Author Archives: Annika Pissin

Chinese children’s identities at the intersection of policies, civil society and migration

Paper presented at the AAS-in-Asia: “Asia in Motion: Ideas, Institutions, Identities”, 22-24 June 2015 in Taipei, in the panel entitled “Inclusion/exclusion: Identity policies in contemporary Asia and beyond” Adult policy makers execute power by determining who and what a child is and thus actively decide on which children are socially included and excluded. Civil society organizations, then, react to children’s … Continue reading

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Just a little puzzled: What are the selves and the identities in the Chinese webs?

By now it is nearly commonsensical to assume that individuals use different social network and communication platforms in order to perform different aspects of one’s identity – for this Goffman’s book from 1959 The Presentation of Self in Everyday Life is frequently used. Researchers also find patterns of use of different platforms in different cultures and relate them to indigenous … Continue reading

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Brief report about the International Conference: Revisiting the Emancipatory Potential of Digital Media in Asia

24-25 January 2014, Leiden University (program and book of abstracts) The conference with nineteen speakers covering eight Asian countries (mostly China and Japan) was highly vibrant and inspirational. Richard Rogers, Professor of New Media and Digital Culture at the University of Amsterdam, set the emphasis on digital methods in his keynote speech (see also the website and the monograph), which … Continue reading

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Book review: Cyberanthropology

Knorr, Alexander. 2011. Cyberanthropology. Wuppertal: Peter Hammer Verlag, 188pp. German language. Cyberanthropology by Alexander Knorr, an anthropologist from München University, is a pleasant-to-read book. It contains a detailed definition of the different components that form the field ‘cyberanthropology’, shows the interconnection between the literary genre ‘cyberpunk’, gaming, and people’s subconscious everyday involvement with cyberpunk, and provides an example of what … Continue reading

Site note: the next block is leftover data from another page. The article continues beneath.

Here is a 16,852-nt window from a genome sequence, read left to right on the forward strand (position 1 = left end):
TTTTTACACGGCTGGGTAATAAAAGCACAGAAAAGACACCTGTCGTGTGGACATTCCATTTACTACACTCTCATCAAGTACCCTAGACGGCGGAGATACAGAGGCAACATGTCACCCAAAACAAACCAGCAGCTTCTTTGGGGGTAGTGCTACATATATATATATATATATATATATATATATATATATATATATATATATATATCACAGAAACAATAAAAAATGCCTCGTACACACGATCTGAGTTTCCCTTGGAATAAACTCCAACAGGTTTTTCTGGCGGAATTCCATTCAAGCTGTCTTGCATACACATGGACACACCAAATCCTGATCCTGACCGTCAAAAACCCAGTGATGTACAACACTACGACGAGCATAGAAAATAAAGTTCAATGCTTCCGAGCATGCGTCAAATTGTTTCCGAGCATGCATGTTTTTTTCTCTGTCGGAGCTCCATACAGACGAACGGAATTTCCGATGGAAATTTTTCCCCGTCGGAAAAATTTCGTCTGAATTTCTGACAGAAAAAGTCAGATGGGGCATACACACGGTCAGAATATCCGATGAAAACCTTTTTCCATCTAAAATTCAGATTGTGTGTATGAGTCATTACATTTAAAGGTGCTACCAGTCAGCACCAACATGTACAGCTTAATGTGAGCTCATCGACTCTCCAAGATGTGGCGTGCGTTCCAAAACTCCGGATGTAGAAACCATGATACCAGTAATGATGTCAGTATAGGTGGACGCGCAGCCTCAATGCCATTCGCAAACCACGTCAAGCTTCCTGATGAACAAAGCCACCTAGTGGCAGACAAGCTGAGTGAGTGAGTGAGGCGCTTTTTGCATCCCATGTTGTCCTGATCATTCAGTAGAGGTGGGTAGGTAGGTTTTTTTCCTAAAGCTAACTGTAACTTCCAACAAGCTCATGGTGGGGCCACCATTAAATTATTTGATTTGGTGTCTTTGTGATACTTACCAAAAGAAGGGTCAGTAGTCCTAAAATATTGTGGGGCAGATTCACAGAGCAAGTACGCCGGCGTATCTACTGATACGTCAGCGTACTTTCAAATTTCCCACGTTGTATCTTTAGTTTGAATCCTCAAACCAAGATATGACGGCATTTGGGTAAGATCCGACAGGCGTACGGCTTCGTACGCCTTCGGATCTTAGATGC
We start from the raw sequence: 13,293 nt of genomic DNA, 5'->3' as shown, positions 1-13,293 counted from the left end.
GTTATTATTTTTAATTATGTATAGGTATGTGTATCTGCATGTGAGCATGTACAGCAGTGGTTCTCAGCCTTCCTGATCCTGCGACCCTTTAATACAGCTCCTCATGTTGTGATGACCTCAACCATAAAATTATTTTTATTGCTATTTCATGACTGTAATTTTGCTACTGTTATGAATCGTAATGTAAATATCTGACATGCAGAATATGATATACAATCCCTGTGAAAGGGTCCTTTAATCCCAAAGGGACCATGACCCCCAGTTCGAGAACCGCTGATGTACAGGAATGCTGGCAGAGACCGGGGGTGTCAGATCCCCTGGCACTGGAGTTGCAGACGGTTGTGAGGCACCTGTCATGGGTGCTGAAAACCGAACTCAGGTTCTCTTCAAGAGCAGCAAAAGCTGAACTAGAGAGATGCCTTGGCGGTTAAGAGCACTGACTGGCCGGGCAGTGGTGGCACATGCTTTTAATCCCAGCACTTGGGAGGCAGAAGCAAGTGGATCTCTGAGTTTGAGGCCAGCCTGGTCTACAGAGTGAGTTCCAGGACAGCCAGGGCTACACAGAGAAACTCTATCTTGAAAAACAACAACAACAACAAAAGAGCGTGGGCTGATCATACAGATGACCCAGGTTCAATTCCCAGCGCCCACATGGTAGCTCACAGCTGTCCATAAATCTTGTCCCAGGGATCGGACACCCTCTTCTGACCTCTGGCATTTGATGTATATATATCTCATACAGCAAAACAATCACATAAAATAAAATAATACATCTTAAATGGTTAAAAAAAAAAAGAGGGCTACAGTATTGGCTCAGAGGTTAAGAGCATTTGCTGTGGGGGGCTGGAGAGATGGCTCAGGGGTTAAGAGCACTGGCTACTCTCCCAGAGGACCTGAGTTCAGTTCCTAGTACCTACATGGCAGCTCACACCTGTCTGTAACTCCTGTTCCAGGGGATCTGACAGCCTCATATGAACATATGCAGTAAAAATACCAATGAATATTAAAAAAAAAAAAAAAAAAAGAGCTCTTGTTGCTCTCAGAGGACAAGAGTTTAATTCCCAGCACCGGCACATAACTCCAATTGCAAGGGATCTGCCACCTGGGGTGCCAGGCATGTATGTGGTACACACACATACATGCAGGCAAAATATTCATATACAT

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Hacking, childhood, and rules

From an article via security reports to cyberwar and back On October 25, 2012 the New York Times published an article about the financial situation of Wen Jiabao that had several consequences, among which the blocking of the New York Times site in China, and David Barboza, the author, receiving a Pulitzer prize on April 16, 2013. The article about … Continue reading

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Blogging Children

Recently, a friend in the US posed the question about how to set up a blog for her ten-year-old daughter who very desperately wanted to start one. That directed my interest to child bloggers. Born in the late 90s or the 2000s, Child bloggers are ‘cyberkids’ (Holloway & Valentine, 2003) and belong to the ‘digital natives’: “Digital natives live much … Continue reading

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Reflections on ICT use among children in Yunnan

From October to November this year I went to China to study children’s use of space. However, I was also able to observe how families and children use mobile phones and computers, and the differences in access and use of ICTs among wealthy tourists and rural residents. My research brought me to the capital Beijing, to Kunming, the capital of … Continue reading

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